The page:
State Small Business Credit Initiative Provides Funding to Entrepreneurs

State Small Business Credit Initiative
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The State Small Business Credit Initiative (SSBCI), which was originally introduced in 2010 after the Great Recession of 2008-2009, has been reinstated. The program offers funding to small business owners and entrepreneurs and is administrated by the U.S. Department of the Treasury.

As part of the program, $10 billion is given to states, territories, the District of Columbia, and Tribal governments to distribute to entrepreneurs. The hope is the funds will enable small businesses to recover from the COVID-19 pandemic, foster entrepreneurship and create new jobs. Pennsylvania has received just under $247 million to distribute. Current small businesses and startups can receive funding for credit and investment programs and have access to technical support when applying for financing.

What programs are available?

There are several different programs made available through the SSBCI, though not every area has each program available. Here are some of the programs that may be available to you:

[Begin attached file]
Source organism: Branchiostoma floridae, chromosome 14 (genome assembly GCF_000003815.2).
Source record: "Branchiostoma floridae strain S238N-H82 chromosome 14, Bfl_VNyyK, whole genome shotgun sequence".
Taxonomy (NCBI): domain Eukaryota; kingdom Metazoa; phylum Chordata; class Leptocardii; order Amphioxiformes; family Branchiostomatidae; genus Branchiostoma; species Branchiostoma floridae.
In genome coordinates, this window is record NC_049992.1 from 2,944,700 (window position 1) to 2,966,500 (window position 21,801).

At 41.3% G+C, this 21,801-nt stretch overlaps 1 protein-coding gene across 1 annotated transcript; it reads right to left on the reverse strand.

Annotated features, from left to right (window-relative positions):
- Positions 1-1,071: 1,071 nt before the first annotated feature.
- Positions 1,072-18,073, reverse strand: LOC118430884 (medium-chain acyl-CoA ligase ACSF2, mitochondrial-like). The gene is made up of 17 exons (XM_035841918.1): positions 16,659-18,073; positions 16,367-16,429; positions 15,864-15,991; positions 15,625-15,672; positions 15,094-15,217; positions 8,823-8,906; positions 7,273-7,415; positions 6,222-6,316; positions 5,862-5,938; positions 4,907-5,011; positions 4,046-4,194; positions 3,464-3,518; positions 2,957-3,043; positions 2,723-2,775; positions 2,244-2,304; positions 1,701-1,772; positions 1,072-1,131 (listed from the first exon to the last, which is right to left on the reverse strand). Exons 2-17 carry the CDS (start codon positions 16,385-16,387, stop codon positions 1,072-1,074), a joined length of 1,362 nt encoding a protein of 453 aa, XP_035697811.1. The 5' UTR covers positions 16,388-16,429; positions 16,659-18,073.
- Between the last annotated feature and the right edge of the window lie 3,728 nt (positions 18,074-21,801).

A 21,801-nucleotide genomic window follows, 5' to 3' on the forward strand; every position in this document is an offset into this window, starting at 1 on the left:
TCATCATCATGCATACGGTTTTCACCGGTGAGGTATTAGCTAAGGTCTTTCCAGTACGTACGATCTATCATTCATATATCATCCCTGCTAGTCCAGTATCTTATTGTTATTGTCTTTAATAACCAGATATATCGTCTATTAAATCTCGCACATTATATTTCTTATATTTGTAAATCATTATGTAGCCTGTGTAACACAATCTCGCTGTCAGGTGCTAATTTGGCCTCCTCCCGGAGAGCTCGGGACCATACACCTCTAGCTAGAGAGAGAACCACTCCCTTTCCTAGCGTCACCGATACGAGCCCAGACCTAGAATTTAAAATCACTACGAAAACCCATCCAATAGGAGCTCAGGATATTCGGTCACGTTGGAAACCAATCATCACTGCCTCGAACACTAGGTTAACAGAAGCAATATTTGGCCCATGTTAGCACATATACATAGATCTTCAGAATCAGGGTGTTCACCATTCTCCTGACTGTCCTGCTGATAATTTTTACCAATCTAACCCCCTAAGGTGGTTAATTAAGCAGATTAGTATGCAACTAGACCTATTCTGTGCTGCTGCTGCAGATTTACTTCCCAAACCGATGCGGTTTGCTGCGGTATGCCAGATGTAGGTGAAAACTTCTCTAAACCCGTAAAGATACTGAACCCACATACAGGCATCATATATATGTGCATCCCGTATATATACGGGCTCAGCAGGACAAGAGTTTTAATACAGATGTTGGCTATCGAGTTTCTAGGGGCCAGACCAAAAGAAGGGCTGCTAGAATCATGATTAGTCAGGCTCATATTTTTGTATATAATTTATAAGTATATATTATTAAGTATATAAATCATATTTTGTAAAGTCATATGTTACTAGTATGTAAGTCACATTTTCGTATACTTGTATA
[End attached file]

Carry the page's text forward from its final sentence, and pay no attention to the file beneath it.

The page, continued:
• Loan participation programs: With this program, states can finance small businesses by buying an interest in loans of lenders or lending directly with private lenders.
  • Venture capital programs: Recipients can invest in venture capital funds or create public-private partnerships for equity investing. These investments are meant to give financing to underserved startups and diverse founders.
  • Collateral support programs: Through this program, funding is set aside as collateral for new loans. This allows start-ups to borrow funds that will help their businesses to expand.
  • Loan guarantee programs: This program allows states to use the given funds to offer lenders assurance that would be repaid partially in the event of default. Lenders have to make every reasonable effort to collect. This will help small businesses receive loans that otherwise would be inaccessible.
  • Capital access programs (CAPs): Portfolio insurance is given as a loan loss reserve fund that both the borrower and lender contribute to. It also receives supplemental capital from the SSBCI.

The funding will be distributed by local economic development partners. You can find the participating program administrators in Pennsylvania by county from the state’s Department of Community and Economic Development.

RKL’s team of small business advisors can help you determine your eligibility for this program. Contact RKL’s Exton office at 484-874-2200 or complete this form to start the conversation.


Dennis Shindle, CPA, CCIFP, is a Senior Manager in RKL’s Small Business Services Group. He provides consulting, outsourced controllership, compilation, review, and tax services to small and medium-sized businesses.

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